- A New Jersey hospital-based clinical outsourcing company is looking for a medical coder with at least a high school education and one year of experience in medical coding. The employer prefers applicants with certification in the field.
- An ophthalmology center in Minnesota is searching for a medical coder who has completed a coding course from the American Academy of Professional Coders or the American Health Information Management Association. The employer requires applicants to have at least two years of medical billing experience.
- A California healthcare company is looking for a contract medical coder who will work with physicians to ensure the accuracy of coding techniques. Applicants must have certification as a medical coder to qualify for the position.
While not mandatory for this career, many employers prefer that medical coders hold credentials from a professional organization. In fact, according to December 2012 job listings, employers often prefer applicants who are certified by the American Academy of Professional Coders (AAPC) or the American Health Information Management Association (AHIMA). The AHIMA, for example, offers the Registered Health Information Technician (RHIT) credential to candidates with associate degrees from accredited health information management programs. This credential also requires passage of an exam.
Health Information Managers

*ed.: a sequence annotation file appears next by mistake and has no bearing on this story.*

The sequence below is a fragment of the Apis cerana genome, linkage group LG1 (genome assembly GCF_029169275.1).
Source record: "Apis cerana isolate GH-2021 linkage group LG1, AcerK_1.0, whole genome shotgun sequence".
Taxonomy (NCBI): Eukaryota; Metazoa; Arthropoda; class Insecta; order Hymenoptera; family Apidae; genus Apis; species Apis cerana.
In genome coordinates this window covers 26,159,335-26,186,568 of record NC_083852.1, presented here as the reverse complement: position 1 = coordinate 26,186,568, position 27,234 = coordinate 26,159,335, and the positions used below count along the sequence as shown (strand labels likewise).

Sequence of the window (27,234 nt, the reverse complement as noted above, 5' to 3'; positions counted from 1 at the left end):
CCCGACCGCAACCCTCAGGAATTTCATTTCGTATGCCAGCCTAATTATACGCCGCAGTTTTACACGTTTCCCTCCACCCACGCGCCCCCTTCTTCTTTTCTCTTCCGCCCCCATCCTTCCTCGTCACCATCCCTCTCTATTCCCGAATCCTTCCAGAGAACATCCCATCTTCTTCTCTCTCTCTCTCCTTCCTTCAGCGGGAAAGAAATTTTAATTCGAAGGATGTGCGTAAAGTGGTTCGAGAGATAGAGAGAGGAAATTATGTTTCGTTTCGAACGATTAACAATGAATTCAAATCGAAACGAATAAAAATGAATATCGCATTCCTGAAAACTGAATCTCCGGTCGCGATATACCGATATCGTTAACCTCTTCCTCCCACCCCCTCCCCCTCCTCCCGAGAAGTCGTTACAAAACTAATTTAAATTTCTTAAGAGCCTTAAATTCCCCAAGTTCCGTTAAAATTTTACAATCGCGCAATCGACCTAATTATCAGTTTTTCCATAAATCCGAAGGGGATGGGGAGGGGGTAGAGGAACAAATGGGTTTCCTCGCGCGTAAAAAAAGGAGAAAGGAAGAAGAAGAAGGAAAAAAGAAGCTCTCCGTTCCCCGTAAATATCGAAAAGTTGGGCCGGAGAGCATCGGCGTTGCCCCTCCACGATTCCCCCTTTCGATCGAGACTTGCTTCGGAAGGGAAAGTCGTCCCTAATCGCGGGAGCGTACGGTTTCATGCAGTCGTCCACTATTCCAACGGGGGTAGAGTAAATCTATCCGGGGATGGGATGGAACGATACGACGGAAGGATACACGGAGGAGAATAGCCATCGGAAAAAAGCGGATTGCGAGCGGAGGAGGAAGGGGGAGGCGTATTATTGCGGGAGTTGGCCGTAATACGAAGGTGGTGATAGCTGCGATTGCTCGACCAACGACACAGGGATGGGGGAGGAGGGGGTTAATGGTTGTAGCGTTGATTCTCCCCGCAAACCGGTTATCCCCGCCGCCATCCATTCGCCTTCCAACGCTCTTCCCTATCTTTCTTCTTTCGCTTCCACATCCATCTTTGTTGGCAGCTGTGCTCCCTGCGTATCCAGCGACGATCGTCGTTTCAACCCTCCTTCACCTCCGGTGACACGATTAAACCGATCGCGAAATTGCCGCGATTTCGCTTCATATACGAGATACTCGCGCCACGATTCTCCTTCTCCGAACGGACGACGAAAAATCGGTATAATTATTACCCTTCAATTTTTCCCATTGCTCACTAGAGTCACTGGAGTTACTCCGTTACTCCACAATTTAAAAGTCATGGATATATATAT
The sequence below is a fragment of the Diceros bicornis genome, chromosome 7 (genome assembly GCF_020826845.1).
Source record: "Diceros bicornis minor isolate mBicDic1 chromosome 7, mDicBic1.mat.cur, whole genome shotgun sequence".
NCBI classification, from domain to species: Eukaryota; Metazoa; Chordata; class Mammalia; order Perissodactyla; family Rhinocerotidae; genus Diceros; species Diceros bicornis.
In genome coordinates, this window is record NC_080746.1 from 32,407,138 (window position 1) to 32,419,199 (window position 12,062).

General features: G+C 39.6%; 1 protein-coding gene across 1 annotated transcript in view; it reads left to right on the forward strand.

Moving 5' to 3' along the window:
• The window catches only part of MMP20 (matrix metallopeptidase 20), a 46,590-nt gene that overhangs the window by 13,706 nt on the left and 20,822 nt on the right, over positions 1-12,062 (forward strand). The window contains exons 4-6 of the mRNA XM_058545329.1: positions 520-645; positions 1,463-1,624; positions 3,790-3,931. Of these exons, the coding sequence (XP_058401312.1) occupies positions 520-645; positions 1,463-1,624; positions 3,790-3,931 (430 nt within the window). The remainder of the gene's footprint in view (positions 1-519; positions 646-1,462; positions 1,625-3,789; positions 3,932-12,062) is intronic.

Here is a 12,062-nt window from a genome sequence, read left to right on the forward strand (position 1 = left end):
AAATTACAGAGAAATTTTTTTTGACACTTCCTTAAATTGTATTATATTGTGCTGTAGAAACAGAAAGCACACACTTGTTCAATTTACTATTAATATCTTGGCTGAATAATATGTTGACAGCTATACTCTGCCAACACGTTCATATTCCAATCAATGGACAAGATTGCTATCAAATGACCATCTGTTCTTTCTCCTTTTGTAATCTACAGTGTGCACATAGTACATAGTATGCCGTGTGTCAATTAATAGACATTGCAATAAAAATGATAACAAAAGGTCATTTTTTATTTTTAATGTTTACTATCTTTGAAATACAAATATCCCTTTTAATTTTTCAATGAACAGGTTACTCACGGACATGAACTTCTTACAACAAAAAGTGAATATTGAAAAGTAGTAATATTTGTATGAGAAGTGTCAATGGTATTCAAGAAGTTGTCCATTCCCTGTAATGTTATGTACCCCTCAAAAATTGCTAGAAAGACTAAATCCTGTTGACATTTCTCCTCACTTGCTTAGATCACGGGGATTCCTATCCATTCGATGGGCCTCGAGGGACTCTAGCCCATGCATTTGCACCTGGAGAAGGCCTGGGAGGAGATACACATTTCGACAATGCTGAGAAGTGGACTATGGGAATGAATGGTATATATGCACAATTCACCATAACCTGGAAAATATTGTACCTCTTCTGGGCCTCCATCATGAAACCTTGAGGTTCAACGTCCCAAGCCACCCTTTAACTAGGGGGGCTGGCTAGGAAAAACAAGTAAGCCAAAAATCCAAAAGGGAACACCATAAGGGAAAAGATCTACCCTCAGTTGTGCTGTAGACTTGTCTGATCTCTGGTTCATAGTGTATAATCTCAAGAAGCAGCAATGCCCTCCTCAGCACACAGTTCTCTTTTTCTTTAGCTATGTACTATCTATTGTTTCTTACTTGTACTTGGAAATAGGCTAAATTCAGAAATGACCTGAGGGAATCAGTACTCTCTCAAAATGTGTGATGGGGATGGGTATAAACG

A health information manager is responsible for the medical records and health information department in a medical facility, such as a physician's office, hospital or clinic. Managers direct the activities of health information workers, create schedules, maintain budgets and report to upper management. These managers must also ensure the facility complies with regulations and laws regarding patient privacy.
According to the U.S. Bureau of Labor Statistics (BLS), managers must have a minimum of a bachelor's degree to qualify for employment. Some employers require health information managers to have a master's degree. A degree in health administration usually includes coursework in health economics, budgeting, human resources management, hospital organization and strategic planning. In some programs, you can focus your studies in a specific type of medical facility, like hospitals, nursing homes or mental health centers.
Below are some examples of health information management positions available in December 2012:
- An Illinois hospital is looking for a health information manager with a minimum of a 4-year degree from an accredited health information management program. The employer requires applicants to hold the RHIT or Registered Health Information Administrator credential.